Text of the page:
If you want your online community to be successful, you need to engage with your members and encourage interaction. During your community’s early development, this can be difficult to do – with a low member base you may find there is a lack of interaction. If this continues, you will not attract new members, and the members you already have will soon grow bored and leave.
Interaction is vital for any online community
You cannot call your website a community if there is no interaction. You may have a forum with 5,000 members, you may have a social network with 10,000 members, but if none of your members are talking to each other you do not have an online community.
A community is a coming together of people to share ideas, thoughts and opinions amongst one another. Even if you only have ten members, if they are talking to each other, you have a community. A successful community is not necessarily the one with a huge number of members – it is the one with a huge amount of interaction.
If your members aren’t interacting and creating content, you need to do something about it. It’s no good logging into your forum every day and getting depressed that nobody has posted any new content. Have you created any new content? If not, then why should you expect your members to?
The easy method for encouraging interaction
When your community grows, you are able to take more of a back seat when it comes to encouraging interaction and creating content. Until this happens though, you need to take action and work hard if you want your community to succeed.
The most effective way of encouraging interaction in a young or sparsely populated forum is to ask your members questions. I always recommend establishing an ‘Introductions’ section in a young forum – this gives your new members an easy way to make their first post and also gives you (and your other members) the opportunity to get to know everyone who joins your site.
When a member introduces themselves, make sure you respond – a new member will immediately feel valued if they receive a personal welcome from an administrator or other high ranking member of the community. Not only will your new member feel valued and welcome as you and others welcome them to your site, you will also have the opportunity to engage and interact with this new member.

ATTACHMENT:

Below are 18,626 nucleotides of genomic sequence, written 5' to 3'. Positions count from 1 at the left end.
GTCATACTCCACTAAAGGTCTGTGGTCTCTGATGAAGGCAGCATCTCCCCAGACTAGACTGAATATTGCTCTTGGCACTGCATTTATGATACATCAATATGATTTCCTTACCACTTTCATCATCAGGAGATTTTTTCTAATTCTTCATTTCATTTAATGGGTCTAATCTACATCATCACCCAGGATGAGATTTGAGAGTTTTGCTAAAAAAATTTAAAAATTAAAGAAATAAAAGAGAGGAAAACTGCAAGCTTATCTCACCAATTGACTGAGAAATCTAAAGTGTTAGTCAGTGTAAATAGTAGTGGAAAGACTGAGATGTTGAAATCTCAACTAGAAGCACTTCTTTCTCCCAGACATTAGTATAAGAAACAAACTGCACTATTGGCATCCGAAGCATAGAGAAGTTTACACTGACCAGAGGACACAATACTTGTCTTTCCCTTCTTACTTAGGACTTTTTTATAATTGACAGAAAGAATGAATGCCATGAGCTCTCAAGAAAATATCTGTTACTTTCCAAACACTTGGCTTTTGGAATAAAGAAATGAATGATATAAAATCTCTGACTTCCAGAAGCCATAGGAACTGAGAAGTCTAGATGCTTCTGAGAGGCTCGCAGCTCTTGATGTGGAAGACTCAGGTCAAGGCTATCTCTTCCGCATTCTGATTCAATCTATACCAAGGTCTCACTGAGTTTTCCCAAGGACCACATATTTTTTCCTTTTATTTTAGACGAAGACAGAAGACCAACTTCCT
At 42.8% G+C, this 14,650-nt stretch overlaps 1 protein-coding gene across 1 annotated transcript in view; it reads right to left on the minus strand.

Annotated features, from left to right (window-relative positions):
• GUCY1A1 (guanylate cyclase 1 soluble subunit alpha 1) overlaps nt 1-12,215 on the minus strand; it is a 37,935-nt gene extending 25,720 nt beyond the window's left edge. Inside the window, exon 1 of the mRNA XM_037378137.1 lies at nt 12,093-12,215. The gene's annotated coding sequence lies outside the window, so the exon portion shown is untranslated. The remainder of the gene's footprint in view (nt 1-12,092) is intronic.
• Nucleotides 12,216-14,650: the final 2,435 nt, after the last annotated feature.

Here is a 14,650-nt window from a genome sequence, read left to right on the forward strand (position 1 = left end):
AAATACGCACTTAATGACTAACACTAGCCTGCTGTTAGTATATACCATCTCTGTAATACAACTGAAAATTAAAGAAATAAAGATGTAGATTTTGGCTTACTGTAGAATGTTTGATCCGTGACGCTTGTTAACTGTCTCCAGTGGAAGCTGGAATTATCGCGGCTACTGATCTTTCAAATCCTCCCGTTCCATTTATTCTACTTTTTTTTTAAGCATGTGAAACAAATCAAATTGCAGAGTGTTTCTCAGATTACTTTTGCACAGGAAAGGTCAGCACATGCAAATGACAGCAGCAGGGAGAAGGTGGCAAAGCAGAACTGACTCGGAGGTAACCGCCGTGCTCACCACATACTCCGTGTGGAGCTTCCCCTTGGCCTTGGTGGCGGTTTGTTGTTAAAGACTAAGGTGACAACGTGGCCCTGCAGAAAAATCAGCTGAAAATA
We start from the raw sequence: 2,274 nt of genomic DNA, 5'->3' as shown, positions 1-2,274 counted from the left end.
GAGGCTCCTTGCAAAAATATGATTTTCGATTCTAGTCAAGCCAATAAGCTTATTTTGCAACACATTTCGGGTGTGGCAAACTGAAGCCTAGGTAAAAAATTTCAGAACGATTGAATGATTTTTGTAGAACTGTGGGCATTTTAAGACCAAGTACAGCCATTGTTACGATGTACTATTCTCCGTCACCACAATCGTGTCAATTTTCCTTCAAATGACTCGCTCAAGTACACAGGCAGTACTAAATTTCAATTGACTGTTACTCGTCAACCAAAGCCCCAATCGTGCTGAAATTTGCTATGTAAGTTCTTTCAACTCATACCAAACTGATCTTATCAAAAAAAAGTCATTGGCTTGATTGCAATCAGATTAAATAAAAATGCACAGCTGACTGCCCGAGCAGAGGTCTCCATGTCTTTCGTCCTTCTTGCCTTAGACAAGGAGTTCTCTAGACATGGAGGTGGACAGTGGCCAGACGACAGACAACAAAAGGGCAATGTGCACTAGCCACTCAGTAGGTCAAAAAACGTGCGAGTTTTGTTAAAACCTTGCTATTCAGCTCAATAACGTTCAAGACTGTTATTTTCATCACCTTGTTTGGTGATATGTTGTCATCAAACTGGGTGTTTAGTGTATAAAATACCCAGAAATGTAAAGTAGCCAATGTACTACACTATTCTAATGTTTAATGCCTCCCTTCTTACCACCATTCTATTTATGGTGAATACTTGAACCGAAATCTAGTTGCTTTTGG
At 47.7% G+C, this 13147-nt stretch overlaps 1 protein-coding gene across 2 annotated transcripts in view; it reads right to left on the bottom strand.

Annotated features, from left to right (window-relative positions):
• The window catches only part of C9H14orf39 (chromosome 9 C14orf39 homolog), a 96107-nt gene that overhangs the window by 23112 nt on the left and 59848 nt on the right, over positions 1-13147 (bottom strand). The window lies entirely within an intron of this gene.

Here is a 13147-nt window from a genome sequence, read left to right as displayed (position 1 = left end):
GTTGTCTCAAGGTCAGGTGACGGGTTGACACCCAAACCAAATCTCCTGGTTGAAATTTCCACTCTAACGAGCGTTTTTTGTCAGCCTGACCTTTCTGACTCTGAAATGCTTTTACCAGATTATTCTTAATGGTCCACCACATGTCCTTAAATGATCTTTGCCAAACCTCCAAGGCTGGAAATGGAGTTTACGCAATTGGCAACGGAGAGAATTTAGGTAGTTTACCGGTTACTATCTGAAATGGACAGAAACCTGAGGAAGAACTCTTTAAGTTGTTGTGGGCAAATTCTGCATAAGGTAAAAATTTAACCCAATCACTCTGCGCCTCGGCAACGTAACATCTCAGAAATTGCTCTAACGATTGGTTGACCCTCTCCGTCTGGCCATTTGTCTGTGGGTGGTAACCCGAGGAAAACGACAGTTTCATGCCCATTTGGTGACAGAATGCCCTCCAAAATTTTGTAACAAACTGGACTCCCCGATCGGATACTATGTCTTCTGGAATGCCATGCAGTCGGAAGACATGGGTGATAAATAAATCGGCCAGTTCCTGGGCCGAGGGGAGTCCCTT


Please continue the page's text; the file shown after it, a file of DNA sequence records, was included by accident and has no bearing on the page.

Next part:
Ensure that your welcome is personal to that specific member – if they leave any information in their profile (such as location or occupation), mention that in your welcome. Ask them questions, and when they answer, ask more!
Don’t take this too far, as your new member may end up feeling like they are being interrogated – however, by asking questions you are immediately encouraging your new member to continue posting. Not only are they responding to your questions, they are becoming familiar and more confident in the process of making new posts in your forum.
Of course, this method doesn’t apply solely to new members – you should be getting involved in as many threads as possible. In the early days of your forum, you should be getting involved in every single one – and in every post you make, you should be asking questions.
By asking questions you are preventing that thread from dying. All too often I have come across forums with threads that contain only one or two posts – these are what I call ‘failed threads’, and they have only failed because the developer of that community allowed them to fail.
Lead by example
You should always lead your community by example. If you are friendly and welcoming to all new members, the vast majority of your other members will follow your lead. If you show a sarcastic sense of humour and love to use irony, you will notice your other members mimic you. If you show an obvious interest in all your members and ask questions in every post you make, your other members will do the same.
Questions require interaction. You could write the best new content ever seen in an online community, but if you don’t ask questions you are not encouraging interaction. If you are not encouraging interaction, you are not going to attract success – are you?!?